Gender analysis of economic land concessions in Cambodia and in Northern Laos: Case of rubber plantations


Kyoko Kusakabe



Asian Institute of Technology Thailand

Kyoko Kusakabe is Professor of Gender and Development Studies at the Asian Institute of Technology in Thailand. She has over 20 years of experience in research and teaching gender and development in Asia, especially focusing on the Mekong Subregion.

Key Takeaways

    How To Apply Insights

    • Stop renting out economic concessions to private companies. There often carried out at a detriment to local people.
    • Monocropping has negative impacts on communities, focusing on diverse plantation is important but little research is being done on how to sustain communities in this manner. In the case of Laos, where contracts are not being enforced.

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    About this research

    Land grabbing, conflict and agrarian‐environmental transformations: perspectives from East and Southeast Asia

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    Findings & Research Conclusions

    In Cambodia, there was no option for farmers to have contracts with the company that took over from the land concessions, as the indigenous land use system was not recognised. All villagers lost large chunks of their land, but women lost almost all of their land. Women lost their customary land rights during the rubber concession and land registration. Loss of land has left women more housebound while men engage in wage labour.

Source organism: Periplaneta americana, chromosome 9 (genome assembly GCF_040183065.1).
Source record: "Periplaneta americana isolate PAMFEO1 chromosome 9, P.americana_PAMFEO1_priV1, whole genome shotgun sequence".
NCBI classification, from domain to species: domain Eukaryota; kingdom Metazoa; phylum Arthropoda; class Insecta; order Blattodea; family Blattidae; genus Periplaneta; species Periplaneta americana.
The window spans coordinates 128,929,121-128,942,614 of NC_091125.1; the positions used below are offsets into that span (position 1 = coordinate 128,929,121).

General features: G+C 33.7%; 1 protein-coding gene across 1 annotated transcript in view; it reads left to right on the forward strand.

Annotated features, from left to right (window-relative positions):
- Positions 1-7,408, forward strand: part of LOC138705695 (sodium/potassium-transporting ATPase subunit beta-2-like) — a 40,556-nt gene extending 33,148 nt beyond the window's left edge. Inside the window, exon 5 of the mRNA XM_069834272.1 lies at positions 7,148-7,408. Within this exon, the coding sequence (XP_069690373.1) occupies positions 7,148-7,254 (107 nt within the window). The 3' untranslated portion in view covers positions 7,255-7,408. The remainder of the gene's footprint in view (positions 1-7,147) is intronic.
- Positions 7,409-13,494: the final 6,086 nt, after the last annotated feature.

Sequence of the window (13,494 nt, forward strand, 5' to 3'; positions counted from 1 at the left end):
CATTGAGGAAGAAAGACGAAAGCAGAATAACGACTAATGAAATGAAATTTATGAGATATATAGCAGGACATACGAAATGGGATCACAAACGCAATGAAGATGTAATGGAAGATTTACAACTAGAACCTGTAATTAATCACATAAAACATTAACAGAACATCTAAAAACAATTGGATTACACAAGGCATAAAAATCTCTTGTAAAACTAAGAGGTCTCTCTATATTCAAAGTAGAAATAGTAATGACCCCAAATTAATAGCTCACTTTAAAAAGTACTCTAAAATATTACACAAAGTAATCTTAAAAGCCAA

In Laos, arrangement have been diverse often dependent on difficulty of the terrain and complex local governance system. Initial idea was good. However implementation has not gone smoothly. Rented out to a Chinese company which works faster and more efficiently but often leaves villagers left behind.  More farmers planted rubber privately and they had more negotiation power with the company. Women’s work load increased, often engaging in wage labour, however their decision making power has not seemed to increase alongside workload.

    In both cases the state facilitated the private company investment and land concessions.

    Research's methodology

    130 households as part of the Cambodian study with 10 follow up in-depth interviews and a group discussion. In Laos, 8 villagers were studied with 306 respondents with a following two rounds of in-depth interviews.


    The situation changes rapidly, so active monitoring is important. The research was conducted during a price decrease in rubber, so the Chinese company were not enforcing contracts strictly, this could change in the future however.

    PrecarityAlready vulnerable communities are forces into precariousness due to government policies reducing access to land and resources.

    Reference this research

    Kusakabe, K. (2015). ‘Gender analysis of economic land concessions in Cambodia and in Northern Laos: Case of rubber plantations.’

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